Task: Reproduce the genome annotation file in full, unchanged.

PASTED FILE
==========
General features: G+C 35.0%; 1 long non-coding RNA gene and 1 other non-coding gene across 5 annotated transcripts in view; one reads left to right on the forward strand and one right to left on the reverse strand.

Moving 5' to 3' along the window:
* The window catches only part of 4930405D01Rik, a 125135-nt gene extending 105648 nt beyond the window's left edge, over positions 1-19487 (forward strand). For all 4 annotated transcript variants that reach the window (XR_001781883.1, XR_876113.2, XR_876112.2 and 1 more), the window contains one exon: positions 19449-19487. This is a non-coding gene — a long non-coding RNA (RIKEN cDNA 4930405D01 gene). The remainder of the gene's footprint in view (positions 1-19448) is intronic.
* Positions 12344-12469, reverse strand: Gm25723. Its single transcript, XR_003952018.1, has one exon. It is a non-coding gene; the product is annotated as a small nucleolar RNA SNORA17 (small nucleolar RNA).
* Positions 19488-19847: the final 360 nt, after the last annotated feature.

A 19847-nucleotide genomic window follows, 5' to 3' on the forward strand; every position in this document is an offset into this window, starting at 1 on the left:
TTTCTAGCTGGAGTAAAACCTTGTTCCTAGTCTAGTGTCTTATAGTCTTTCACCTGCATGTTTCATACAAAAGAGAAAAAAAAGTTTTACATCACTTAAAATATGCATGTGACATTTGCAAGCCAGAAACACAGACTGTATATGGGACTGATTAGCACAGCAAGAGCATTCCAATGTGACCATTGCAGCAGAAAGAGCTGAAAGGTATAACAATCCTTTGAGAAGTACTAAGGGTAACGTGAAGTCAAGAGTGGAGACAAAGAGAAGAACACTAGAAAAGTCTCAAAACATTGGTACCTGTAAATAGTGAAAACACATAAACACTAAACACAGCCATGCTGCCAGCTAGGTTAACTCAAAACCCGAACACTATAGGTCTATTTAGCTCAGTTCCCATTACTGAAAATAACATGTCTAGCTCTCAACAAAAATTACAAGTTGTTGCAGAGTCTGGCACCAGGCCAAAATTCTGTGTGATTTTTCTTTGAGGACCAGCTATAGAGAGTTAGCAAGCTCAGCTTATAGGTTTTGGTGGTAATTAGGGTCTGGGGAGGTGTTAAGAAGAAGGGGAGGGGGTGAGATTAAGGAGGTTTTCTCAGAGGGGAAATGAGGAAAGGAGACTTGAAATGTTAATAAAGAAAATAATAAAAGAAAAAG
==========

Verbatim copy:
General features: G+C 35.0%; 1 long non-coding RNA gene and 1 other non-coding gene across 5 annotated transcripts in view; one reads left to right on the forward strand and one right to left on the reverse strand.

Moving 5' to 3' along the window:
* The window catches only part of 4930405D01Rik, a 125135-nt gene extending 105648 nt beyond the window's left edge, over positions 1-19487 (forward strand). For all 4 annotated transcript variants that reach the window (XR_001781883.1, XR_876113.2, XR_876112.2 and 1 more), the window contains one exon: positions 19449-19487. This is a non-coding gene — a long non-coding RNA (RIKEN cDNA 4930405D01 gene). The remainder of the gene's footprint in view (positions 1-19448) is intronic.
* Positions 12344-12469, reverse strand: Gm25723. Its single transcript, XR_003952018.1, has one exon. It is a non-coding gene; the product is annotated as a small nucleolar RNA SNORA17 (small nucleolar RNA).
* Positions 19488-19847: the final 360 nt, after the last annotated feature.

A 19847-nucleotide genomic window follows, 5' to 3' on the forward strand; every position in this document is an offset into this window, starting at 1 on the left:
TTTCTAGCTGGAGTAAAACCTTGTTCCTAGTCTAGTGTCTTATAGTCTTTCACCTGCATGTTTCATACAAAAGAGAAAAAAAAGTTTTACATCACTTAAAATATGCATGTGACATTTGCAAGCCAGAAACACAGACTGTATATGGGACTGATTAGCACAGCAAGAGCATTCCAATGTGACCATTGCAGCAGAAAGAGCTGAAAGGTATAACAATCCTTTGAGAAGTACTAAGGGTAACGTGAAGTCAAGAGTGGAGACAAAGAGAAGAACACTAGAAAAGTCTCAAAACATTGGTACCTGTAAATAGTGAAAACACATAAACACTAAACACAGCCATGCTGCCAGCTAGGTTAACTCAAAACCCGAACACTATAGGTCTATTTAGCTCAGTTCCCATTACTGAAAATAACATGTCTAGCTCTCAACAAAAATTACAAGTTGTTGCAGAGTCTGGCACCAGGCCAAAATTCTGTGTGATTTTTCTTTGAGGACCAGCTATAGAGAGTTAGCAAGCTCAGCTTATAGGTTTTGGTGGTAATTAGGGTCTGGGGAGGTGTTAAGAAGAAGGGGAGGGGGTGAGATTAAGGAGGTTTTCTCAGAGGGGAAATGAGGAAAGGAGACTTGAAATGTTAATAAAGAAAATAATAAAAGAAAAAG